At your request, I’m aiming to create a directory of all of the posts I’ve ever written with assorted advice on sweater knitting, but in the meantime I’ve been wanting to pull together a list of all of the top-down sweater recipes I’ve ever posted — essentially free patterns, when used with either your existing understanding of how top-down sweaters work or in conjunction with my Improv top-down sweater tutorial. Whenever I finish an improvised top-down I always (well, nearly always) share all of my math and notes so you can recreate it if you like or use it as a jumping off point, tweaking the math or details to your size and liking. I’ll continue to add to this in the future, but following are the various top-down recipes I’ve shared in the past few years:
Remember, the tutorial will show you how to adapt any of these (or whatever you have in mind) to whatever gauge and proportions you desire! And Ravelry is full of far more creative variations. But I hope these give you some ideas for the basic kit of parts and where you might start with it, if you haven’t already.
Hello, February! In knitalong news, today is the start of Black History Month and a BHM make-along — knitting and sewing, and open to everyone “no matter your race, gender, or where you live in the world,” but the challenge is to make something from an African American designer’s pattern. Use hashtag #bhmpatterndesigners and see @naturaldane for more details and suggestions. And we’ve got two weeks left of the #fringeandfriendssteekalong — review those details here.
— Also this month, QuiltCon! I’ve long wanted to attend, and with it coming to Nashville this month, I get to. Anyone else coming?
— On the Slow Fashion front, if you haven’t seen Roe of @brownkids’ In|vested series from the past month, click that link or go click the circle with that label beneath it in her saved stories, and then continue back through the subsequent weeks (marked Convo 1, Convo 2, etc) (photo above right)
This is anecdotal, but I feel like there’s been a significant trend lately toward combining stranded knitting (which is almost always stockinette) with texture in various ways — frequently through the introduction of bobbles. I’m particularly taken with these two hat patterns that take on just a little added texture by virtue of simply purling some or all of the colorwork—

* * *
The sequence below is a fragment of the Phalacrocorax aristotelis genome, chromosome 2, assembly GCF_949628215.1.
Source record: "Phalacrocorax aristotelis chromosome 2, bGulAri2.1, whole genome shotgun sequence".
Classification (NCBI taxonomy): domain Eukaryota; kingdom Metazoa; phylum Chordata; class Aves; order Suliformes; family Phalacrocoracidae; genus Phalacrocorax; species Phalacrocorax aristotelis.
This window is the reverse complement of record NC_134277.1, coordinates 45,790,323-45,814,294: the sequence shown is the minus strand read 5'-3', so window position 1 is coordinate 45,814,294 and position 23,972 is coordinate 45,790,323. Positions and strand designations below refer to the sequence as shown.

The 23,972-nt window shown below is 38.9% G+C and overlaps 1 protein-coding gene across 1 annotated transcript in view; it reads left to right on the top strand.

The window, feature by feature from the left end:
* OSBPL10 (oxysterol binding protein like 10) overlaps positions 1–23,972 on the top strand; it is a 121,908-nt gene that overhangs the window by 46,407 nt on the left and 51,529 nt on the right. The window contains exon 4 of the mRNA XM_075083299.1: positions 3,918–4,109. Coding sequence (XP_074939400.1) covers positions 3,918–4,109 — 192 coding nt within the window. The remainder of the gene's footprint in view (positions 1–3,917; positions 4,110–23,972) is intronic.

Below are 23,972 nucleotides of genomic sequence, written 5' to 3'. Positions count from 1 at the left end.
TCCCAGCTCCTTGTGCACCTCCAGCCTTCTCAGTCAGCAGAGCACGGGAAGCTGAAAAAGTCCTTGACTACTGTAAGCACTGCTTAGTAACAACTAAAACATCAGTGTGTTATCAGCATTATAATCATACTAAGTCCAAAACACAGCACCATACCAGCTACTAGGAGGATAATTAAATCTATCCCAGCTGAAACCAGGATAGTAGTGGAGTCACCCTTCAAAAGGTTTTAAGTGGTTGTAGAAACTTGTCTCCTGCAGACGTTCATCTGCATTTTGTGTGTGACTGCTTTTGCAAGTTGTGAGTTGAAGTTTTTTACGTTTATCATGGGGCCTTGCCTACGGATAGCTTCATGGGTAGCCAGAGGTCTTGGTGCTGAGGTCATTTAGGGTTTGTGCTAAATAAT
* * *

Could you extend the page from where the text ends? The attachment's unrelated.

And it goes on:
TOP: Hat with Purled XO by Arne and Carlos features a classic motif at jumbo scale with purled colorwork boosting its impact
BOTTOM: Hjarn Hat by Amber Platzer Corcoran is also bulky gauge but with more delicate, three-color motifs (click through for the more colorful samples)
After knitting the body of this Carbeth Cardigan last month, I finally got to knit the yoke over just a few evenings at the end of last week, before finally casting on my kid-sized Sólbein for the #fringeandfriendssteekalong yesterday, on a sunny January Sunday.
The Sólbein is kid-sized by virtue of simply knitting the smallest size with worsted-weight yarn (details here) on size US8 needles, and it looks like it may be coming out even smaller than I anticipated. My plan is to finish the yoke chart, block and measure it, and see where the math puts me. I’ve been thinking it will go to whichever niece it winds up fitting, but it might actually be too small for the two smallest of them (they’re 5). I won’t know till I block it, which I expect to be able to do in the next couple of days, so the recipient is still TBD for now! But I’m loving how it’s knitting up.